Somali pirates have hijacked a ship in the Indian Ocean, in one of their longest-range attacks to date.
The pirates seized a Turkish-owned cargo ship, the MV Frigia, and its crew of 21 on Tuesday.
The European Union's anti-piracy naval force says the hijacking took place some 1,850 kilometers east of the northern Somali coast, and about 650 kilometers outside the area where the naval force operates.
The force says the attack was "closer to India than Somalia."
The ship's crew consists of 19 Turks and two Ukrainians. Turkish media reports say the ship's cargo is fertilizer. It is not clear if the fertilizer is of a type that can be used to make explosives.
The EU force says the ship now appears to be headed for one of the pirate havens on Somalia's eastern coast.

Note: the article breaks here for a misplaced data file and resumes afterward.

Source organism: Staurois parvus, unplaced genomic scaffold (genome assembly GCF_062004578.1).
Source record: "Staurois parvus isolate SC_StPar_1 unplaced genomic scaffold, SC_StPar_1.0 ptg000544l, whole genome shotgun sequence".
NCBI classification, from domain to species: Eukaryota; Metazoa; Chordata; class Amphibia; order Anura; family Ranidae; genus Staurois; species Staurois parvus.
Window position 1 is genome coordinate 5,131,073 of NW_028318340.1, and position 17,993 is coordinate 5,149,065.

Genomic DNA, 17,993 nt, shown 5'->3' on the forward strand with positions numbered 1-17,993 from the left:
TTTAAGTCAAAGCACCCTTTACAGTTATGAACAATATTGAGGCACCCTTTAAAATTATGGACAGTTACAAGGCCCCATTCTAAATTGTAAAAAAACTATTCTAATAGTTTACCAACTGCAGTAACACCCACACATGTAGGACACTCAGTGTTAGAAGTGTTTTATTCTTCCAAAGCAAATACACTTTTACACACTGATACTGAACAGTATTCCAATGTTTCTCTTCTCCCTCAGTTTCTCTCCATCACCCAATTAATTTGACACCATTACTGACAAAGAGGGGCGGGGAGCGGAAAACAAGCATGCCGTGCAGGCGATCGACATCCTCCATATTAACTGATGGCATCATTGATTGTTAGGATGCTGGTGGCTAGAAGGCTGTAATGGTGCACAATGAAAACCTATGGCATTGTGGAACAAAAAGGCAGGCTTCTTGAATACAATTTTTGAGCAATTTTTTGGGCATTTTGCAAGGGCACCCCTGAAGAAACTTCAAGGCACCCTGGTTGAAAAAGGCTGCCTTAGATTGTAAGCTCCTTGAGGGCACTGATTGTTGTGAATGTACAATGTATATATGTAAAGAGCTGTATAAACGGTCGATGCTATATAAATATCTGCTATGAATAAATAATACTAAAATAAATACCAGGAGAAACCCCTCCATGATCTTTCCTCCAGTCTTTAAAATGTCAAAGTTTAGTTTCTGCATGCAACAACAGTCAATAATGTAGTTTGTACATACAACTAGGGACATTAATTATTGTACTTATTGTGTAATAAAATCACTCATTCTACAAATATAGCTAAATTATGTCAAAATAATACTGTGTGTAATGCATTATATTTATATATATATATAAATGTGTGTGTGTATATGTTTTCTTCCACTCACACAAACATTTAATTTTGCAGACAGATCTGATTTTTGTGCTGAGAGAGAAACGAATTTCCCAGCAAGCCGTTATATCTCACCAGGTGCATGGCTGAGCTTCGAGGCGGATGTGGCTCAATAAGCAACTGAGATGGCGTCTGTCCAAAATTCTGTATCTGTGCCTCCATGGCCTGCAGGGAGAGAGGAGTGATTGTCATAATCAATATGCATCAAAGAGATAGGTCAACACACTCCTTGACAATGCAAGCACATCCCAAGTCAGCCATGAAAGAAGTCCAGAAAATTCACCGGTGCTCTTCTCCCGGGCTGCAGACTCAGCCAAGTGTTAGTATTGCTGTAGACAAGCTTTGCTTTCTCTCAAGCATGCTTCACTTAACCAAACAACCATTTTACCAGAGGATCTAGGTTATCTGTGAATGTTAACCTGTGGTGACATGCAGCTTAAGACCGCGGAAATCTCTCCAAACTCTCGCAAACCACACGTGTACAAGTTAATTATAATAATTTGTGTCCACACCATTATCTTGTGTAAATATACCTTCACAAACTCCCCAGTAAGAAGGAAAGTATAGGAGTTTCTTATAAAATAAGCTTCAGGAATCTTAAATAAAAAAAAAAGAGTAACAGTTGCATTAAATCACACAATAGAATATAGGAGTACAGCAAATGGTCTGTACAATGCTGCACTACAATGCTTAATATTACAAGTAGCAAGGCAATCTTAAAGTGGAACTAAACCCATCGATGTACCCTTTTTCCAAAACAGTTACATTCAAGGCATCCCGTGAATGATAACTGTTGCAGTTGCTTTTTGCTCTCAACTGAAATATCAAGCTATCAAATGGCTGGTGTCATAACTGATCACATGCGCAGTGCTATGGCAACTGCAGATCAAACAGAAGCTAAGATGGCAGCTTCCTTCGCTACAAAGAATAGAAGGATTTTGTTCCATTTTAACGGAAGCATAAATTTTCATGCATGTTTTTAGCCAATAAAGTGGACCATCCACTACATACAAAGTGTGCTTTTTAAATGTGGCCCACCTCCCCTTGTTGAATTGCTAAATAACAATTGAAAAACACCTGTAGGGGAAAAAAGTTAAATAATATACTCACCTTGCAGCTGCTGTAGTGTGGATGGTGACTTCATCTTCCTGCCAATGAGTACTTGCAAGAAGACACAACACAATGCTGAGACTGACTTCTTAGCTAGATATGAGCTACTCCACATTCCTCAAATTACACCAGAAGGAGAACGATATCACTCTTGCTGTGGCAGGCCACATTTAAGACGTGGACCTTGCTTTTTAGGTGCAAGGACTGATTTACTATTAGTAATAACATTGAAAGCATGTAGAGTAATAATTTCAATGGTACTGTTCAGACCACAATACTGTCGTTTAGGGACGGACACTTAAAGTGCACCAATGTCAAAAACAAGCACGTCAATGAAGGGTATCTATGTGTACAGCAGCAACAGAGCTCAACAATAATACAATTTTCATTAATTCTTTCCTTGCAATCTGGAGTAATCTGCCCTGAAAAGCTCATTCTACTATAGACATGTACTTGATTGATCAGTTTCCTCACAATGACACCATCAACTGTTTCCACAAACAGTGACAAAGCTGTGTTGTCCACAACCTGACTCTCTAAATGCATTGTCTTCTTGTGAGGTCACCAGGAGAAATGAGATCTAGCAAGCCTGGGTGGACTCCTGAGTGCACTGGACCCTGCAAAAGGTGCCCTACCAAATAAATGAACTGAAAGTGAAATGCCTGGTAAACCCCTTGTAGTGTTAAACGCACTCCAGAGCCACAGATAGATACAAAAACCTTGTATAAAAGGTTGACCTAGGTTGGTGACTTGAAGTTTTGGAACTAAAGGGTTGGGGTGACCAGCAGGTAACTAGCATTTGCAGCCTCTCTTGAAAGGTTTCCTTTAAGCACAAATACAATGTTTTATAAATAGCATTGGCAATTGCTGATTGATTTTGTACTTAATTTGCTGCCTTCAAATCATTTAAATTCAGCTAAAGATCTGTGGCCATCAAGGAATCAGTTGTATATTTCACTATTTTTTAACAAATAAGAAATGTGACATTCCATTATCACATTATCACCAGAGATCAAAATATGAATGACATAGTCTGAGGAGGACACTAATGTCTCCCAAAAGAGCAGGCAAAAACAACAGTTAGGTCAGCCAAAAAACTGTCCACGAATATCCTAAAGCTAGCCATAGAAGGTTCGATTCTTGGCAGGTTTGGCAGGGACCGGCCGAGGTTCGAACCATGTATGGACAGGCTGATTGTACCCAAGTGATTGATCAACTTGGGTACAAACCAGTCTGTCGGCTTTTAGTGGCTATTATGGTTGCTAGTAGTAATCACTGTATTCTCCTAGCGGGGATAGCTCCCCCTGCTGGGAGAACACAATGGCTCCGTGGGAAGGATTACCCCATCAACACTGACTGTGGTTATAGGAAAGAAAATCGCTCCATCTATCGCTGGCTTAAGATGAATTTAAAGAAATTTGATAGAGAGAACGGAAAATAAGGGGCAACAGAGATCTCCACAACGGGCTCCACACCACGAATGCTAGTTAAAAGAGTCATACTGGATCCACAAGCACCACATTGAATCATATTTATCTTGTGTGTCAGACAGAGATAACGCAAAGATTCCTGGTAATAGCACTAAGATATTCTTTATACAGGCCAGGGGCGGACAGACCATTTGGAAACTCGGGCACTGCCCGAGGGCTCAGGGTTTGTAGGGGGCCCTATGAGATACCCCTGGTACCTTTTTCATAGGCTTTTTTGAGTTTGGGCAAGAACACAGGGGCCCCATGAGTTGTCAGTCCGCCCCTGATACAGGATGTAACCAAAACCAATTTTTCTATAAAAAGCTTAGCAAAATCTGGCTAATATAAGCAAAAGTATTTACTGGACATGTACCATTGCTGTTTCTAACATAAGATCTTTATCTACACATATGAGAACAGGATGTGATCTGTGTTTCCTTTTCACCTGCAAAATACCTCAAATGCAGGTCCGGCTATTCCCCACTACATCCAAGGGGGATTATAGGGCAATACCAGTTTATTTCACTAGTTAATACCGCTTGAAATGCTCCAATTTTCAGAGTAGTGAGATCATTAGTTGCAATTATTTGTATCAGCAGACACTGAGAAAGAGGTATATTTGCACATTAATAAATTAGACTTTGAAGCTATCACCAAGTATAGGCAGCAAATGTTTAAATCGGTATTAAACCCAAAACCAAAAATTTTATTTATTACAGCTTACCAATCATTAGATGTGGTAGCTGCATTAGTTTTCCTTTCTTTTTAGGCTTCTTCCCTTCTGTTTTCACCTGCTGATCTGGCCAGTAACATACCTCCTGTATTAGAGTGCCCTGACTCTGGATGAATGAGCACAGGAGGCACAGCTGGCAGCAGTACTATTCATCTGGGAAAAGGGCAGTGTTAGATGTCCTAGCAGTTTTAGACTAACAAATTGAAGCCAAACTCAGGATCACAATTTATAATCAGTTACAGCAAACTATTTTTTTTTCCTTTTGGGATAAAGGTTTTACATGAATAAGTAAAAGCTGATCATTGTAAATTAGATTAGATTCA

Somali pirates have gradually expanded their distance using so-called motherships. The ships are large vessels carrying supplies and small boats that pirates use to launch hijacking attempts.
International naval forces with the EU and NATO have tried to disrupt the pirates by attacking them closer to the Somali shore. The EU has had particular success, detaining dozens of pirates in the past month.
However, pirates continue to seize ships for ransom. The Turkish vessel is the third ship pirates have hijacked this month.
Some information for this report provided by AFP, and AP.